Yesterday, Minnesota Attorney General Keith Ellison filed a consumer protection/fraud and false advertising lawsuit against API, ExxonMobil, Koch Industries and Koch’s Minnesota subsidiary Flint Hills Resources for “deliberately undermining the science of climate change, purposefully downplaying the role that the purchase and consumption of their products played in causing climate change and the potentially catastrophic consequences of climate change, and for failing to fully inform the consumers and the public of their understanding that without swift action, it would be too late to ward off the devastation."
That’s not the only bad news for organized denial lately. Last week, a Texas court rejected ExxonMobil’s request for the California communities suing it to turn over their internal discussions, which Exxon had sought so it could prove the cities' efforts to hold the company accountable for climate damage is actually a sinister conspiracy. Though the court refused ExxonMobil’s plea, the judgment made painfully clear Exxon was right about the judges being sympathetic to the company as the ruling “la[id] bare its political leanings and its desire to rule for one side” (ExxonMobil) before “almost mournfully” ruling against them because that’s what the law requires, Columbia Law’s Michael Gerrard told InsideClimate News.
The ruling, though a loss in court for ExxonMobil, nevertheless provided grist for their efforts to shape public opinion, as evidenced by the oil industry blog Energy in Depth’s write-up of the decision that zeroed in on the court’s use of the phrase “lawfare,” a term traditionally meant to describe the use of courts for military purposes of destroying an enemy (and a relatively popular legal blog) but mostly it's used like "activist judges" -- to refer to the use of the judicial system to uphold ideals at odds with one’s own.
Former coal lobbyist and longtime industry lawyer Phil Goldberg similarly picked up on the “lawfare” line in his comments on behalf of the Manufacturing Accountability Project (MAP), so we should expect to see this as a recurring feature of what’s to come from the fossil fuel industry’s wide network of defenders.
Fortunately, Dana Drugmand recently published a great piece at DeSmog that provides an overview of the various people and organizations involved in the climate litigation countermovement, and their current push for the Supreme Court to take the case.
There are groups like MAP, set up by the National Association of Manufacturers to protect its members from climate litigation, with Phil Goldberg as a lead spokesperson. Then there’s the Chamber of Commerce’s Legal Newsline publication, which upon first glance appears as a legitimate legal news organization. But read their coverage, and bias shines through. Just like Energy in Depth, the Chamber’s John O’Brien highlighted the “lawfare” quote, and name-checked Matt Pawa, a lawyer who, in ExxonMobil’s victim-playing narrative, is the real villain secretly conspiring with AGs to silence the multi-billion dollar corporate giant. Both EiD and the Chamber’s write-up included a quote from MAP’s Phil Goldberg, and despite having space for a relatively lengthy write-up that goes into some detail to relay ExxonMobil’s position, O’Brien quoted zero voices from the parties on the winning side of the decision.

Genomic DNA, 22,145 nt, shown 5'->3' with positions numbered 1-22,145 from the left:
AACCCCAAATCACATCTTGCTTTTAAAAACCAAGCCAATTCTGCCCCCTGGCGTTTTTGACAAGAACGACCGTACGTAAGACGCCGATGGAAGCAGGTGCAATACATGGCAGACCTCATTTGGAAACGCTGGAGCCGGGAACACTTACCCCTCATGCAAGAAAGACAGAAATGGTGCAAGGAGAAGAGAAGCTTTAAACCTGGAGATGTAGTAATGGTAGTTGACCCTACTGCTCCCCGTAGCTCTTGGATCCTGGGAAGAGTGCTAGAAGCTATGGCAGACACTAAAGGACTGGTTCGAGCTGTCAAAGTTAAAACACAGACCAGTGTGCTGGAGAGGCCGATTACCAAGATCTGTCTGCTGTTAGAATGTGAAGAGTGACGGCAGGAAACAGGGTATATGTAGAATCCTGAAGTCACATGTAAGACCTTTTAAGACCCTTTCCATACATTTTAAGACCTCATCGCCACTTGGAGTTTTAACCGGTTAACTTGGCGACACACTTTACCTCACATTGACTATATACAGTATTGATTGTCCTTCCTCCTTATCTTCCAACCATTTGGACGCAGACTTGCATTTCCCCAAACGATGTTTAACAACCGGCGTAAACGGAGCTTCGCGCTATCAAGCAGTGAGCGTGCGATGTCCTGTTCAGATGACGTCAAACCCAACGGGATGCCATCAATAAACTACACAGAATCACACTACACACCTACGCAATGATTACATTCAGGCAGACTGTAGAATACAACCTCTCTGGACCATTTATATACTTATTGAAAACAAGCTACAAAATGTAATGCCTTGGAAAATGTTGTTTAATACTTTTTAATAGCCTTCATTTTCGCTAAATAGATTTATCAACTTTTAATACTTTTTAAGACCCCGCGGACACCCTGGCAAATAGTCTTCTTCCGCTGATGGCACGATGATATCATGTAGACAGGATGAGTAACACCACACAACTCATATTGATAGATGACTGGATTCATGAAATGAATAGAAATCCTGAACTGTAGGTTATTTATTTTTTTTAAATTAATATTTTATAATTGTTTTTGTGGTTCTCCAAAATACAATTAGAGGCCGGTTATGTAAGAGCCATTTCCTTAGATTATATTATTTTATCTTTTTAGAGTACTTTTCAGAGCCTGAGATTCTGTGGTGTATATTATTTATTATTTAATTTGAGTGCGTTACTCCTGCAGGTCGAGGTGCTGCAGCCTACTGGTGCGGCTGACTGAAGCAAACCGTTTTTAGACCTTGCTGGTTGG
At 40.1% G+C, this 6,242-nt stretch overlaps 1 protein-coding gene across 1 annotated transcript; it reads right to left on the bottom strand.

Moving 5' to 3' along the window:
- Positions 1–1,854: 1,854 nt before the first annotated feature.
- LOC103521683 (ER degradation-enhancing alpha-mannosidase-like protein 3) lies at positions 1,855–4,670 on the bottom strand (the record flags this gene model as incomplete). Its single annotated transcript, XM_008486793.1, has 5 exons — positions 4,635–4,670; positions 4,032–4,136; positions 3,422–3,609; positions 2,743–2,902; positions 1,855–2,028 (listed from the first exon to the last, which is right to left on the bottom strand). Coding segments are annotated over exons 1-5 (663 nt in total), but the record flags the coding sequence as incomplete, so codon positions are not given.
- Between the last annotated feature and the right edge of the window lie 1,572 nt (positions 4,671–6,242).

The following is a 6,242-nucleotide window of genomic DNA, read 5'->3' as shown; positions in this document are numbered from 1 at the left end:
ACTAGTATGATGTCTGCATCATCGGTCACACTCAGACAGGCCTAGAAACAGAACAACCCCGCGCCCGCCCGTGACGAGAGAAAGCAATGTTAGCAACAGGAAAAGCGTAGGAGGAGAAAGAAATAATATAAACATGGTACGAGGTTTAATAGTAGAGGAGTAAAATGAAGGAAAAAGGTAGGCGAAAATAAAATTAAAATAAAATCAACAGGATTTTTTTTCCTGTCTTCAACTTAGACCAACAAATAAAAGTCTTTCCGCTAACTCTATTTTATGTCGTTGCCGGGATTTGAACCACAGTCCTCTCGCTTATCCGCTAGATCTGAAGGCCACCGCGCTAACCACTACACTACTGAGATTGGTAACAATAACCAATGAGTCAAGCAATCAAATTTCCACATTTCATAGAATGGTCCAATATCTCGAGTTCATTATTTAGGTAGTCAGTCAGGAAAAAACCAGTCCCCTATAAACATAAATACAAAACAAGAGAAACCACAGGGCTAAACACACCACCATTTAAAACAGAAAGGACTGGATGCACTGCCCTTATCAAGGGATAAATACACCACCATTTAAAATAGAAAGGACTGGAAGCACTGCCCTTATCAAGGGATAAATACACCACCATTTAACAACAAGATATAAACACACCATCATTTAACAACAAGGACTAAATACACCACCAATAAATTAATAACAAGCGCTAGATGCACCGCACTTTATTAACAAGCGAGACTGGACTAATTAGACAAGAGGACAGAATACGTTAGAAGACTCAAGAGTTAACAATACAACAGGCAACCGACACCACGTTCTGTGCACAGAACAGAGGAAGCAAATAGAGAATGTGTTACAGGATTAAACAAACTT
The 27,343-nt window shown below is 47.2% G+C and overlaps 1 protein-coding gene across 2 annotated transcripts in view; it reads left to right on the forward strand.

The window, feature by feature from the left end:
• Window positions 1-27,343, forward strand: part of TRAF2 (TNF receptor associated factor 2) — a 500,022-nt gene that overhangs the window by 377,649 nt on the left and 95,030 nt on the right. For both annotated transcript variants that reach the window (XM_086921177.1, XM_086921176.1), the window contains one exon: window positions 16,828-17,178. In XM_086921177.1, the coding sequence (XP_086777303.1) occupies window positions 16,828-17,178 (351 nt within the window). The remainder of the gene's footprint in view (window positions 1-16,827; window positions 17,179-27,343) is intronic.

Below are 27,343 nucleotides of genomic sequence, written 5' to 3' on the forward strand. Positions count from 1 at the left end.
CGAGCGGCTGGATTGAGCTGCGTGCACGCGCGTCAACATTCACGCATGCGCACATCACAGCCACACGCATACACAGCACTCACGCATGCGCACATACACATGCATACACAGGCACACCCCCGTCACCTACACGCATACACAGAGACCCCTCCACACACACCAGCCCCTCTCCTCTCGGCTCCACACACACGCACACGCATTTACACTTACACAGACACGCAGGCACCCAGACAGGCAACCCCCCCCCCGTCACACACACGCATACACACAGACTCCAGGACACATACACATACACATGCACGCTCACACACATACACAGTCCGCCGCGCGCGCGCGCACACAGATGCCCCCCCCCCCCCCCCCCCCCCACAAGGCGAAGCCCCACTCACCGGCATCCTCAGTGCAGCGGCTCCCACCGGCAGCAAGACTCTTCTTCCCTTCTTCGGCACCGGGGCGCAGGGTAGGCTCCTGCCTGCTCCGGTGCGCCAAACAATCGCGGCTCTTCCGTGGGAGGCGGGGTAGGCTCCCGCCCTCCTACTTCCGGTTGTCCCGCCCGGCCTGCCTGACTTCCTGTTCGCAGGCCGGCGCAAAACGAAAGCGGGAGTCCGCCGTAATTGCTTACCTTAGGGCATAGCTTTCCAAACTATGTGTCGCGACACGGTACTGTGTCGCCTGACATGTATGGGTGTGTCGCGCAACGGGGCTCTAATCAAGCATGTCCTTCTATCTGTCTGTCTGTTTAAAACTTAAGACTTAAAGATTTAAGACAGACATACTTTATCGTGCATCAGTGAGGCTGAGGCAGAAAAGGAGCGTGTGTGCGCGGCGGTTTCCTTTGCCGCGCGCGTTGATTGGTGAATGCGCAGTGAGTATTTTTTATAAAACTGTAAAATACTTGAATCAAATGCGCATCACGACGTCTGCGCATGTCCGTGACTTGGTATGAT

Another place where all these same points are made is Climate Litigation Watch, a website Drugman describes in DeSmog as “formed in 2018 specifically to counter the climate liability lawsuits against fossil fuel producers.” It’s one of the projects of Chris Horner, former tobacco industry lawyer, turned coal-funded climate science harasser, turned climate litigation counter-activist. The website is a project of Horner’s Government Accountability & Oversight effort, and is also closely tied to Energy Policy Advocates, which does similar work filing FOIAs and otherwise legally harassing state Attorneys General on climate issues.
Once you know these groups are all operating on the same wavelength, what looks like it could be an independent media outlet reporting on what multiple organizations appear to think is a scandal is more clearly seen as various organs of ExxonMobil’s defense working in concert to attack those seeking to hold the industry accountable. For example, see this story from February in the Chamber’s Legal Newsline, for a piece on the combined efforts to target Matt Pawa by ExxonMobil, Government Accountability & Oversight, and Energy Policy Advocates.
So what we see here is that in response to the climate litigation suits over the damages ExxonMobil and its product have caused, while it funded a network of people and organizations to perform a public relations campaigns to misinform Americans about it’s product’s climate and public health costs, there has arisen a network of people and organizations that are carrying out a public relations campaign to misinform Americans about that very litigation over such campaigns.
Even when the industry’s anti-science playbook is on trial, they can’t help but keep running it!
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